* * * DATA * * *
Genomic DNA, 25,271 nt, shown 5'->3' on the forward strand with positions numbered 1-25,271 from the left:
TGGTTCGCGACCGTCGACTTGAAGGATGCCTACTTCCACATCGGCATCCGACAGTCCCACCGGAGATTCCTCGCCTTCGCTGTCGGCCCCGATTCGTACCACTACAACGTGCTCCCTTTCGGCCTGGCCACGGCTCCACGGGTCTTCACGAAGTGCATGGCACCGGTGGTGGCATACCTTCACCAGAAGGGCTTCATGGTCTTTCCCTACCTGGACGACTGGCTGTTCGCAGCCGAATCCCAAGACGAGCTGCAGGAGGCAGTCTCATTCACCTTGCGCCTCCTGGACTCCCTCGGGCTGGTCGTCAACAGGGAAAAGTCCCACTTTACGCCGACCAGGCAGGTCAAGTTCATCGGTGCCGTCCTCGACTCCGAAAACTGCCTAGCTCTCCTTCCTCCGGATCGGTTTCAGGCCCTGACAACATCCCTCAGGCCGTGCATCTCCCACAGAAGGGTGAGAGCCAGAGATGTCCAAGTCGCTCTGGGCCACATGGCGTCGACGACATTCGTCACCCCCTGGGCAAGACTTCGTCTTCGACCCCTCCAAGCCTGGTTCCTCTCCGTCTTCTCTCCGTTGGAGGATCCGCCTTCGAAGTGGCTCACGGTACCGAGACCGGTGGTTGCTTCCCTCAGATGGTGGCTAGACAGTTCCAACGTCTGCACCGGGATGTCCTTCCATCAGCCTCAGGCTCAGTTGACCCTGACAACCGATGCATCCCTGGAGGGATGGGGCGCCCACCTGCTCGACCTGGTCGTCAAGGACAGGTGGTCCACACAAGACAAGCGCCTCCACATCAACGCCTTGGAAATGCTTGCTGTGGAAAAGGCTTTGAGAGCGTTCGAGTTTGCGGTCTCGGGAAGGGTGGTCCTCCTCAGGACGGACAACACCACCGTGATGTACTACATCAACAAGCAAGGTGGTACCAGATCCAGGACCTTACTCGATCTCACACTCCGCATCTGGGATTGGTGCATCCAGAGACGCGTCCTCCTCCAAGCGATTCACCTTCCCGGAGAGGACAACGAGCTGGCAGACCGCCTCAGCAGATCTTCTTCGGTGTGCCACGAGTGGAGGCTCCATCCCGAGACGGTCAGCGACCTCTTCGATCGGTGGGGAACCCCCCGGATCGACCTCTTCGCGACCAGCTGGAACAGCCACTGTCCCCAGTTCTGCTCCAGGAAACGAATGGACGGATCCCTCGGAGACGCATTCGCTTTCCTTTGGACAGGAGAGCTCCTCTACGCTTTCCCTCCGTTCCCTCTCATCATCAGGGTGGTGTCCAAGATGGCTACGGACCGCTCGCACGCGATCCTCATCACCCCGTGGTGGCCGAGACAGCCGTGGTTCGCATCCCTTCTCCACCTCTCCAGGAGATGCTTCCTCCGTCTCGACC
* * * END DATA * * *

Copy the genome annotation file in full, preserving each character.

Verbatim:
Genomic DNA, 25,271 nt, shown 5'->3' on the forward strand with positions numbered 1-25,271 from the left:
TGGTTCGCGACCGTCGACTTGAAGGATGCCTACTTCCACATCGGCATCCGACAGTCCCACCGGAGATTCCTCGCCTTCGCTGTCGGCCCCGATTCGTACCACTACAACGTGCTCCCTTTCGGCCTGGCCACGGCTCCACGGGTCTTCACGAAGTGCATGGCACCGGTGGTGGCATACCTTCACCAGAAGGGCTTCATGGTCTTTCCCTACCTGGACGACTGGCTGTTCGCAGCCGAATCCCAAGACGAGCTGCAGGAGGCAGTCTCATTCACCTTGCGCCTCCTGGACTCCCTCGGGCTGGTCGTCAACAGGGAAAAGTCCCACTTTACGCCGACCAGGCAGGTCAAGTTCATCGGTGCCGTCCTCGACTCCGAAAACTGCCTAGCTCTCCTTCCTCCGGATCGGTTTCAGGCCCTGACAACATCCCTCAGGCCGTGCATCTCCCACAGAAGGGTGAGAGCCAGAGATGTCCAAGTCGCTCTGGGCCACATGGCGTCGACGACATTCGTCACCCCCTGGGCAAGACTTCGTCTTCGACCCCTCCAAGCCTGGTTCCTCTCCGTCTTCTCTCCGTTGGAGGATCCGCCTTCGAAGTGGCTCACGGTACCGAGACCGGTGGTTGCTTCCCTCAGATGGTGGCTAGACAGTTCCAACGTCTGCACCGGGATGTCCTTCCATCAGCCTCAGGCTCAGTTGACCCTGACAACCGATGCATCCCTGGAGGGATGGGGCGCCCACCTGCTCGACCTGGTCGTCAAGGACAGGTGGTCCACACAAGACAAGCGCCTCCACATCAACGCCTTGGAAATGCTTGCTGTGGAAAAGGCTTTGAGAGCGTTCGAGTTTGCGGTCTCGGGAAGGGTGGTCCTCCTCAGGACGGACAACACCACCGTGATGTACTACATCAACAAGCAAGGTGGTACCAGATCCAGGACCTTACTCGATCTCACACTCCGCATCTGGGATTGGTGCATCCAGAGACGCGTCCTCCTCCAAGCGATTCACCTTCCCGGAGAGGACAACGAGCTGGCAGACCGCCTCAGCAGATCTTCTTCGGTGTGCCACGAGTGGAGGCTCCATCCCGAGACGGTCAGCGACCTCTTCGATCGGTGGGGAACCCCCCGGATCGACCTCTTCGCGACCAGCTGGAACAGCCACTGTCCCCAGTTCTGCTCCAGGAAACGAATGGACGGATCCCTCGGAGACGCATTCGCTTTCCTTTGGACAGGAGAGCTCCTCTACGCTTTCCCTCCGTTCCCTCTCATCATCAGGGTGGTGTCCAAGATGGCTACGGACCGCTCGCACGCGATCCTCATCACCCCGTGGTGGCCGAGACAGCCGTGGTTCGCATCCCTTCTCCACCTCTCCAGGAGATGCTTCCTCCGTCTCGACC